A national social marketing approach to prevent and minimise gambling harm in Aotearoa New Zealand

Abstract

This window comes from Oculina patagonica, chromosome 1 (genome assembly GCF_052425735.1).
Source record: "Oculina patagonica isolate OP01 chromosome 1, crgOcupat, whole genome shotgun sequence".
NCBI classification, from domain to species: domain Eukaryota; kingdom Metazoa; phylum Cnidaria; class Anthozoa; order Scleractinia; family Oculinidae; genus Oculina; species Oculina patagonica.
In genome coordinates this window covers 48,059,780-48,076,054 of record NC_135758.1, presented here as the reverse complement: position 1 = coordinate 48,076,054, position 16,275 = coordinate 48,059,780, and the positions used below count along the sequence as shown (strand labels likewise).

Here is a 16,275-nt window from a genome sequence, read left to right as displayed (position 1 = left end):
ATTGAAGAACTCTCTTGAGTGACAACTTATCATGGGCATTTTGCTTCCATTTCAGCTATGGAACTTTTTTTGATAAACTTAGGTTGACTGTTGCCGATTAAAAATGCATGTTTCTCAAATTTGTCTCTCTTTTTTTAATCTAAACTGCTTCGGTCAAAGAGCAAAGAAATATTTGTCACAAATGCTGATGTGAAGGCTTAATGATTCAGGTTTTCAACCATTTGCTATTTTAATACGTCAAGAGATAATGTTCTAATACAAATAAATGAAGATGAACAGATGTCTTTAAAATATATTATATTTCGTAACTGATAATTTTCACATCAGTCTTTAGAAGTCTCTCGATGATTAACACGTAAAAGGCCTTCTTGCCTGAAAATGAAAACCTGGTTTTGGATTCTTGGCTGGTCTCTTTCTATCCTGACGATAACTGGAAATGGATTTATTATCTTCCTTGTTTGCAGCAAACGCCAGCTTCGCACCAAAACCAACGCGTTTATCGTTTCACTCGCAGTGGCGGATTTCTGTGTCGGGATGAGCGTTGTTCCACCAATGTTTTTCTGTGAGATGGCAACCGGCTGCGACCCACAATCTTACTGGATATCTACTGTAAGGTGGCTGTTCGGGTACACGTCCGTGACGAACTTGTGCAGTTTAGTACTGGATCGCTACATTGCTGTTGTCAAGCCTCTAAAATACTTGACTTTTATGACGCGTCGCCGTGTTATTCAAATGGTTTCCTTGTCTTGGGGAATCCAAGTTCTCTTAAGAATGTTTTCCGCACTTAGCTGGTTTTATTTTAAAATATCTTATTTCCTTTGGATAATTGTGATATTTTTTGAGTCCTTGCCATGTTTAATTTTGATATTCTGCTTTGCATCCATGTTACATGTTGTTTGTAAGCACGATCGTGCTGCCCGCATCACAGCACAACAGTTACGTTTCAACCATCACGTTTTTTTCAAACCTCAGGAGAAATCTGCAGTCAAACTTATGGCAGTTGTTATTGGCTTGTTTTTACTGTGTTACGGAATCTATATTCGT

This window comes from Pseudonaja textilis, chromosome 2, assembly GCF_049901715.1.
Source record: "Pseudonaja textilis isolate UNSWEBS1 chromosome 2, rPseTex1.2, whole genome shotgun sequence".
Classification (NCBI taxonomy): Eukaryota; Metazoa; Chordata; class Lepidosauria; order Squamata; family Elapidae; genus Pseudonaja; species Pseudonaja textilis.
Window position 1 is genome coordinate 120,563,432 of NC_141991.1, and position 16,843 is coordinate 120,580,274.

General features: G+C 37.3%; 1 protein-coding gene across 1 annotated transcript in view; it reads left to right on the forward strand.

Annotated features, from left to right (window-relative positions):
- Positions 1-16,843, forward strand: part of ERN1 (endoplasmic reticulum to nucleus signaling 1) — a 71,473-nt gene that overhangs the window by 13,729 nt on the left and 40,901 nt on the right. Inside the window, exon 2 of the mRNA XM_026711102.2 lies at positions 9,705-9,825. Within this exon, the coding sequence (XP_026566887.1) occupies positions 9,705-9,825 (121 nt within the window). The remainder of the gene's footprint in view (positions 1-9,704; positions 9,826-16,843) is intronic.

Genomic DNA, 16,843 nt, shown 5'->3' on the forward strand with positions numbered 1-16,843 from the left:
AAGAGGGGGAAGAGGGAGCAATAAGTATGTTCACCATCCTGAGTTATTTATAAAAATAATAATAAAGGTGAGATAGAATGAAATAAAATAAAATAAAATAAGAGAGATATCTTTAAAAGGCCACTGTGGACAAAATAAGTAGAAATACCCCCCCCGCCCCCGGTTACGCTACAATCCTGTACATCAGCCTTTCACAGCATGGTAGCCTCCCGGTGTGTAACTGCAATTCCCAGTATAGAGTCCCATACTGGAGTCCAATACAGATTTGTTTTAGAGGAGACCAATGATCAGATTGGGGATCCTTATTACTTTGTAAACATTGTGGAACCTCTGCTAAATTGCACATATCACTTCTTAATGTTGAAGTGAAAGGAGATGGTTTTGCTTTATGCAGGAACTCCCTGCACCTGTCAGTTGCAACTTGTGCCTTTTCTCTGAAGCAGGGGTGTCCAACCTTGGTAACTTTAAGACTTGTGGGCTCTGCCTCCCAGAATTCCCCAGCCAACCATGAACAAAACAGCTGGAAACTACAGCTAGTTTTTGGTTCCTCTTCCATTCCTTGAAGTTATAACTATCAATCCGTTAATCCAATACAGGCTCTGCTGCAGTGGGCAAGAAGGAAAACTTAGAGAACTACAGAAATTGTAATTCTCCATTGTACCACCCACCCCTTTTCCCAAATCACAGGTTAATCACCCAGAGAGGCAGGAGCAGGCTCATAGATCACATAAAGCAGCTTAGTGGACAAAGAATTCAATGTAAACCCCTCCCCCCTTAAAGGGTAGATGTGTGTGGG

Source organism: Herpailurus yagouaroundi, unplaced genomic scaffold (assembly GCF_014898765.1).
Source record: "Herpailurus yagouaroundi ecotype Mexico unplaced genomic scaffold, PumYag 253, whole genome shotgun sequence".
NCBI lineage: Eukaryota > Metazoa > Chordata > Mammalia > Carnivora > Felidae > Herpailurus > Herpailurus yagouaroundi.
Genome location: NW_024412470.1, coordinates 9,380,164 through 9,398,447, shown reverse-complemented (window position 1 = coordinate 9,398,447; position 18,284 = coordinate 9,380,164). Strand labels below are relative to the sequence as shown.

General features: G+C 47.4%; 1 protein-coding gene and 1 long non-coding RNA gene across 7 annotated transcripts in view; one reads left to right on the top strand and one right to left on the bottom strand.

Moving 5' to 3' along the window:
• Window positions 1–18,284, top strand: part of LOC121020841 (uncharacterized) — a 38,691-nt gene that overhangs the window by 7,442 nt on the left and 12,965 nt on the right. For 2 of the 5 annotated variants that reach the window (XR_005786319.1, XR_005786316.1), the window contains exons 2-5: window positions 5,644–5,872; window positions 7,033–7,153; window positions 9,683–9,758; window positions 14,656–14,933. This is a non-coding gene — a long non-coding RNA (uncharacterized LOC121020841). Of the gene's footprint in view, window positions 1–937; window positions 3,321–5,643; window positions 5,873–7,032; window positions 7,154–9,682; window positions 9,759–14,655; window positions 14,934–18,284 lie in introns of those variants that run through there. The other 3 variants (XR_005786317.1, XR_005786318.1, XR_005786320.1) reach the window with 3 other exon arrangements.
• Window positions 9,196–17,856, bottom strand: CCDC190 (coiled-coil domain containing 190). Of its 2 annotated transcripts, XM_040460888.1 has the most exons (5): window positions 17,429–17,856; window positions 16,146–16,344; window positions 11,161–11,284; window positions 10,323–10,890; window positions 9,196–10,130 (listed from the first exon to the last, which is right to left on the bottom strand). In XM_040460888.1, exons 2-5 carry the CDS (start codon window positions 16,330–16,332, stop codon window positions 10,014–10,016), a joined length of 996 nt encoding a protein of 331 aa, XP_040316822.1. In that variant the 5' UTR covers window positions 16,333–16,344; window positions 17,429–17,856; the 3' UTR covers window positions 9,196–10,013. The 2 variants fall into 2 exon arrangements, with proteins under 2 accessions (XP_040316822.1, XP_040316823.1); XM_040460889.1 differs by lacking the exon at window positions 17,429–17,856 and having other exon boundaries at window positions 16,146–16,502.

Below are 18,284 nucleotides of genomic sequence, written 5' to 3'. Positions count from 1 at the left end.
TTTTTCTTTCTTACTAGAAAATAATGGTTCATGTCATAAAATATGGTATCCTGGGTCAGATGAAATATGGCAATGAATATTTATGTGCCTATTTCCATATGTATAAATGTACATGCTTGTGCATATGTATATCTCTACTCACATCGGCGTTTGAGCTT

Social marketing is described as the application of commercial marketing concepts and tools to achieve socially desirable goals (Donovan, 2005). Over the last decade social marketing has become a popular tool for achieving positive behaviour changes amongst New Zealanders, with campaigns such as Like Minds Like Mine (Ministry of Health), Smokefree Homes (HSC), Push Play (SPARC), The Big Clean Up (Auckland Regional Council), Land transport safety campaigns (Speed, drink driving, safety belts, etc) and so forth. The Health Sponsorship Council (HSC) is a crown entity responsible for promoting health and encouraging the adoption of healthy lifestyles amongst New Zealanders. The HSC specialises in the use of all available communication tools to promote health brands and programmes (such as Smokefree/Auahi Kore, SunSmart) and communicate key messages to priority audiences. The HSC has been contracted by the Ministry of Health to develop and deliver a national social marketing campaign to prevent and minimise gambling harm in Aotearoa New Zealand. The HSC's approach to this contract involved undertaking a literature review, establishing a marketing framework, and implementing a stakeholder engagement process that informs and guides the development of a national social marketing campaign. This presentation will discuss the concept of social marketing, describe the social marketing campaign development process undertaken by the HSC, and outline the proposed implications for developing marketing approaches to prevent and minimise gambling harm in Aotearoa New Zealand.

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